LEWISTON — Despite dozens of monuments and thousands of names, Joseph Paradis felt something was missing from Veterans Memorial Park.
Every two or three days, the 80-year-old Korean War veteran walks the park on the Lewiston side of the Androscoggin River.
Paradis, a prisoner of war during his service in Korea, thought of the white marble sarcophagus at Arlington National Cemetery in Virginia: the Tomb of the Unknowns.
Unidentified remains of soldiers from World War I, World War II and Korea rest inside under constant guard from the Army.
“We never think of the unknown soldier,” Paradis said. “We never remember the unknown soldier.”
He talked with folks from the L&A Veterans Council, who operate the city-owned park, and he looked at his own finances.
“I said to myself, 'Start putting pennies aside,'” Paradis said.
Two and a half years later, his idea is nearly complete.
On Veterans Day, he will unveil a new monument to the unknowns in Veterans Memorial Park.
The engraved granite stone reads: “In memory of the American soldiers known but to God.” It includes a photo of Arlington's tomb.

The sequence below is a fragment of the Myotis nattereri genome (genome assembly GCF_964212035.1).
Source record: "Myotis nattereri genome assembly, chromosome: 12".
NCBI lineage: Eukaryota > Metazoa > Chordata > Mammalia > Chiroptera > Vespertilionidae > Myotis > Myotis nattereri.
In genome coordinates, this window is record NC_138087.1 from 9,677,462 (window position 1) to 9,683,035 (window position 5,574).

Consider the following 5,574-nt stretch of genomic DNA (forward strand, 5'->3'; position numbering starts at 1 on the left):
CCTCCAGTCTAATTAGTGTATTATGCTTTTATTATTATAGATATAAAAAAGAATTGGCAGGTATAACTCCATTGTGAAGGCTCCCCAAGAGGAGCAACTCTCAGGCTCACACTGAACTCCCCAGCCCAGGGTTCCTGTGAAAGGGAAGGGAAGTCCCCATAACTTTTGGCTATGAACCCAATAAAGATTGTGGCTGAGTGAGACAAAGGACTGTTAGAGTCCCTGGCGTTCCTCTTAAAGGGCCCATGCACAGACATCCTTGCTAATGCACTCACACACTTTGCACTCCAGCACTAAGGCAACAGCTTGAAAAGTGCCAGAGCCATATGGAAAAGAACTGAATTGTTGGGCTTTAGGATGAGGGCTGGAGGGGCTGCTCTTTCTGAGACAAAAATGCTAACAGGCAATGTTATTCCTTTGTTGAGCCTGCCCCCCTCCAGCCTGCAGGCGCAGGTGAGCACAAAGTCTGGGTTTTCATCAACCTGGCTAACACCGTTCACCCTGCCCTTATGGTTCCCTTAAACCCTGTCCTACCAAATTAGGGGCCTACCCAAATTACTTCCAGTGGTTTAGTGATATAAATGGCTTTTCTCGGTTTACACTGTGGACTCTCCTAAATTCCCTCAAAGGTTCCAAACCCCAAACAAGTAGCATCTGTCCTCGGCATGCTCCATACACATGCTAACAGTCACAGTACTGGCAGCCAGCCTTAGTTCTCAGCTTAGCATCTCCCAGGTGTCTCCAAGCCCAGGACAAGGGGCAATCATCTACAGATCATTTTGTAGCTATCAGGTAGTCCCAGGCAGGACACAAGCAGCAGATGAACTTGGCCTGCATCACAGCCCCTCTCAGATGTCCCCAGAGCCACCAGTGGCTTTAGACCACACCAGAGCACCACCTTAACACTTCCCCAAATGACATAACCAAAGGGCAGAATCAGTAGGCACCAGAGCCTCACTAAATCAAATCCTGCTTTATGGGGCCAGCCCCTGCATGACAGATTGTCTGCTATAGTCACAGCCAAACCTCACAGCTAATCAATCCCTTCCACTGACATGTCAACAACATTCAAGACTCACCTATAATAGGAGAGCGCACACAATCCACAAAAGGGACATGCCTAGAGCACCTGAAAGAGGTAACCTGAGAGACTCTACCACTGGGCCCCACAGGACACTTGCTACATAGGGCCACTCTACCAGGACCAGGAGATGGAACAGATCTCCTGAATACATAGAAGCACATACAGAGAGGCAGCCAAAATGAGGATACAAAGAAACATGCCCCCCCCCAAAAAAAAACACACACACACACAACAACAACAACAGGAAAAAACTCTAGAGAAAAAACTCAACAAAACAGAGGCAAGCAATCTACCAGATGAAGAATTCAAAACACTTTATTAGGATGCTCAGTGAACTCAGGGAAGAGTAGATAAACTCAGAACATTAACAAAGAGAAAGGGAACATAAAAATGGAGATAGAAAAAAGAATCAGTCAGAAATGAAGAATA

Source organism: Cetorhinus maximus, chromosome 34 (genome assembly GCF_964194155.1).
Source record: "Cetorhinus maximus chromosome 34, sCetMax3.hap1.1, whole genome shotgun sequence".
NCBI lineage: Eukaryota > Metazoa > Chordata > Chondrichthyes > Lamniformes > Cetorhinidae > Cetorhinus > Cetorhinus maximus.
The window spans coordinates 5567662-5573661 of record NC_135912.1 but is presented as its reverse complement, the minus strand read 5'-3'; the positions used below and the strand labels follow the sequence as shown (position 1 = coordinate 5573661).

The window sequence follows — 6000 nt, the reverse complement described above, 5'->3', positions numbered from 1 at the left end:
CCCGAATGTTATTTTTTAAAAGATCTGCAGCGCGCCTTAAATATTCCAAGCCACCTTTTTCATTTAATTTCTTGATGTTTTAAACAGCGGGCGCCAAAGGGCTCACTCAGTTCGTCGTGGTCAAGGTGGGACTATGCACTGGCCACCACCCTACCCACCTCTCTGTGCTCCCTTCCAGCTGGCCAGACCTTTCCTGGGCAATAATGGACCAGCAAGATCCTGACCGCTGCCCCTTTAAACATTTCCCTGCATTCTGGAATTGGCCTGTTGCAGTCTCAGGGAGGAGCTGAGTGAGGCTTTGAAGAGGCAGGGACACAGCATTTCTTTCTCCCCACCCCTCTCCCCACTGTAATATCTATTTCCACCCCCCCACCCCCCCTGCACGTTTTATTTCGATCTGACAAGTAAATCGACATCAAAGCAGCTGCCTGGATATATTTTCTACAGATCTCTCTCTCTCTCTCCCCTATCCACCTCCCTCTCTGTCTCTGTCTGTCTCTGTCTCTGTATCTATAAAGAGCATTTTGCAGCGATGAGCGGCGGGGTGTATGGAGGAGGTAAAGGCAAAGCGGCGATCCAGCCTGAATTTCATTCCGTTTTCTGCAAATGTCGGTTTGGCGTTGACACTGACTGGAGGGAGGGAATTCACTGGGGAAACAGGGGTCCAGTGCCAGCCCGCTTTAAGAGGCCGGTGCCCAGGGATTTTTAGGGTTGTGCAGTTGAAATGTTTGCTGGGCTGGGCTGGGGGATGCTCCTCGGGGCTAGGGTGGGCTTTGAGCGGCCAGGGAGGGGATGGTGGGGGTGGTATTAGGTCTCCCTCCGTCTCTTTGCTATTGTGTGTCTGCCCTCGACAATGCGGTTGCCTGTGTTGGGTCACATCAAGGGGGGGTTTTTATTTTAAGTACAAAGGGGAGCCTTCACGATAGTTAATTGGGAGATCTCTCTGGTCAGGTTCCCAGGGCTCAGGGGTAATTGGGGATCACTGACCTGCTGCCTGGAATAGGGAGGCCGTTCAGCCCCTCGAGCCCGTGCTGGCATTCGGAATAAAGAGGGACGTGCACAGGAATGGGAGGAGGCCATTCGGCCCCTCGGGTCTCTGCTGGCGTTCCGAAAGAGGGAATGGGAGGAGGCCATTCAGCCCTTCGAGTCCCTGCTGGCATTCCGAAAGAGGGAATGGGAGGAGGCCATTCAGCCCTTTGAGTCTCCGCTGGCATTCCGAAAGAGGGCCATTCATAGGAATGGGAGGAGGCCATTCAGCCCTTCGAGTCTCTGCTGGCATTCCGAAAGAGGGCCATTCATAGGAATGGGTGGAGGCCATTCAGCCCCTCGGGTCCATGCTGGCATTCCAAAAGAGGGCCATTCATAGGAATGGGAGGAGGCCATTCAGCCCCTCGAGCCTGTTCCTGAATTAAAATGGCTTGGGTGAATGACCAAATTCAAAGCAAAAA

“I'm smiling,” Paradis said. “It's going to happen.”
For much of the time he was unsure.
He had started his effort in 2008 by checking with the Department of the Army, to make sure there were no rules against such a stone. There were none.
But soon it became a kind a burden. He felt that the unknowns were counting on him in a way. In part, that was due to his own history.
“Paradis was detained by the Chinese Nov. 2, 1950, and was returned to U.S. military control on Nov. 24, 1950, the day after the Battle of Unsan,” said Paul Bernard, who heads the L&A Veterans Council.
The battle was one of the biggest U.S. defeats of the war.
“Seventy-five thousand United Nations and South Korean soldiers were captured by Communist forces,” Bernard said. “More than 60,000 were unaccounted for (mostly Americans, but also British, Turkish, Australian and South Korean POWs). About 12,000 were allowed to go home.”
Paradis is reluctant to talk in detail about his war experiences.
“The past is in the past,” he said Monday. But the POW experience fueled his desire to create the memorial, he said, just as it helped him collect more than 1,000 signatures calling for the creation of the veterans park.
Worry over creating the memorial weighed on him. He often slept poorly. Eventually, he raised the needed $3,000 cost.
“To me, it was a small price for what the unknown soldier did,” he said. “I told myself, 'I'm going to see it through.'”
He believes the new stone will fill what's missing in the park. He has already begun to sleep better, he said.
“To me, the monument brings together the family of soldiers,” he said.